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Matisse, book artist, at Oglethorpe University Museum of Art

matisse

Henri Matisse was a bibliophile. He read poetry every morning, a practice he likened to filling his lungs with oxygen. He enjoyed novels and the classics, which he read in their original Greek and Latin. The 20th-century master painter merged his avocation and his vocation in a dozen projects known as livres d’artiste.

These books, published and promoted by prominent publishers, were luxurious limited editions in which the images were original prints by well-known artists. Matisse made his first such book, the 1932 “Stéphane Mallarmé’s Poésies,” at the behest of renowned publisher Albert Skira. That book and “Florilége des Amours de Ronsard” (1947), a selection of love poems by France’s first lyric poet, are the focal point of “Henri Matisse: A Celebration of French Poets and Poetry” at Oglethorpe University Museum of Art.

Matisse once said he treated a book just like a painting — as a coherent whole. As the mock-ups included in the show demonstrate, he was involved in the relationship between image and text on the page as well as ink color and paper choice.

The images Matisse created grew out of a personal engagement with the poems. In fact, the Ronsard book was his idea, and he spent a long time selecting the poems. They also grew out of his life’s work. The imagery in these etchings and lithographs will be familiar — fruit, flowers and, of course, nudes, all of them ripe. The women have those almond eyes, aquiline noses and pliant (compliant?) curvy bodies — the epitome of the feminist term “the male gaze.”

Matisse was not interested in literal depiction. Discerning his thought process is one of the more interesting aspects of the show, though one is sometimes stymied because only bits of the poems are translated into English. (The labels do help.) He changed his approach from image to image, sometimes working in metaphor, sometimes in visual associations. He might make reference to art and mythology. The collectors of this kind of book would presumably note and enjoy his allusions to Botticelli’s “The Birth of Venus,” the rape of Europa or Roman portraiture.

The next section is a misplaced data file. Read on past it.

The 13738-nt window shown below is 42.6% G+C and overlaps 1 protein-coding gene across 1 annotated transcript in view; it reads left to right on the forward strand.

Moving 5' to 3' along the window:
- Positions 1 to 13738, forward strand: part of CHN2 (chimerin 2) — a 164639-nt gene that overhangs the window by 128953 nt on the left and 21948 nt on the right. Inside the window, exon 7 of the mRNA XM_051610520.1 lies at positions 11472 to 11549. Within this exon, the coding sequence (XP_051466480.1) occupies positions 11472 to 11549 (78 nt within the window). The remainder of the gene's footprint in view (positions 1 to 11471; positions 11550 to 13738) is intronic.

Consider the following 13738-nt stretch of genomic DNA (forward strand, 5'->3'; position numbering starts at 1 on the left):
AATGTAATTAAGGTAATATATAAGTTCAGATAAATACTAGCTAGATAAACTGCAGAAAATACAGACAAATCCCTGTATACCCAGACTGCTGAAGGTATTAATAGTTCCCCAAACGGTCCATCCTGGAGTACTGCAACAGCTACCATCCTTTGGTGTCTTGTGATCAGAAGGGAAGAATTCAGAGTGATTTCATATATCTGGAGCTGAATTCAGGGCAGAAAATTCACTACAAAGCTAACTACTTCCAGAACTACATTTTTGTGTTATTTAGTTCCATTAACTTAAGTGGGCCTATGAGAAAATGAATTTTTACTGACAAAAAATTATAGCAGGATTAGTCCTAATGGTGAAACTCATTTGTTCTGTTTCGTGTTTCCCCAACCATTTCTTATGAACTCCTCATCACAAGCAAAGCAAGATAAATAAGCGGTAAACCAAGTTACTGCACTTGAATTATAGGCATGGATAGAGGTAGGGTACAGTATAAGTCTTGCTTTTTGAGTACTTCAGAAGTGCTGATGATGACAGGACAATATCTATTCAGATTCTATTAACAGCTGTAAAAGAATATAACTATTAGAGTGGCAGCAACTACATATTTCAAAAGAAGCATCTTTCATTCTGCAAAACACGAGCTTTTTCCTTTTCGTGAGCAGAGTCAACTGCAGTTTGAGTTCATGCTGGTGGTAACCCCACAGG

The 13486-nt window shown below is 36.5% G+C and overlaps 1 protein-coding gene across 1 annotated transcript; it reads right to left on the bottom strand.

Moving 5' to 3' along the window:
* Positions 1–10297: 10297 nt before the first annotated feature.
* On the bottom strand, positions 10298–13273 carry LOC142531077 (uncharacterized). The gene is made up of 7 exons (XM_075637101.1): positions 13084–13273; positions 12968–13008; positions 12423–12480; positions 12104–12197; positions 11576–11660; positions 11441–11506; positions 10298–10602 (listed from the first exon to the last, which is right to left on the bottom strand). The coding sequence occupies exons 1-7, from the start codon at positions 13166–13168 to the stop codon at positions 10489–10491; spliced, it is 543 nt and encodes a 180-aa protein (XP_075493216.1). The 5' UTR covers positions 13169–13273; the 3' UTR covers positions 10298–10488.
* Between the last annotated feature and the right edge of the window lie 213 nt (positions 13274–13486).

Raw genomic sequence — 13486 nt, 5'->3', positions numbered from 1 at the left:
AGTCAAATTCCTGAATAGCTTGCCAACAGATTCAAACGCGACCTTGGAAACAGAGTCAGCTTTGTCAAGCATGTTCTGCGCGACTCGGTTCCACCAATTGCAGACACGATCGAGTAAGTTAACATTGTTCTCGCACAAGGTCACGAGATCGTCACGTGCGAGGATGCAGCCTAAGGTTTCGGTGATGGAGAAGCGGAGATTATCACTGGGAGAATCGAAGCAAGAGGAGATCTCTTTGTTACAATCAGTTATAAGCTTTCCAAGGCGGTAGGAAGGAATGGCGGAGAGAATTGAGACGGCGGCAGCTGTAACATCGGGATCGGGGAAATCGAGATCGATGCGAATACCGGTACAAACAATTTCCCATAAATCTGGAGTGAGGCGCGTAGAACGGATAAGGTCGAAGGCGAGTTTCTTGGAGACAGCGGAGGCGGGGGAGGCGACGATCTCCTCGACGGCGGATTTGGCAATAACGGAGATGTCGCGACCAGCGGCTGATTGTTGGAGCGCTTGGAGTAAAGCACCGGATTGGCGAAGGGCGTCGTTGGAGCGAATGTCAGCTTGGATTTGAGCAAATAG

It’s a testament to the powers of distillation that these line drawings, mostly silhouettes with limited interior detail, are so sensuous and evocative.  The entwined bodies depicted in catalog #13 have no heads, and it’s hard to tell whose limbs are whose. But it is as erotic as anything by that satyr Picasso.

“Jazz,” a book that paired images done in the manner of Matisse’s cut-outs with his own writing, is justly considered the greatest of the dozen books he created. This exhibit and the two books it features, however, offer their own rewards.

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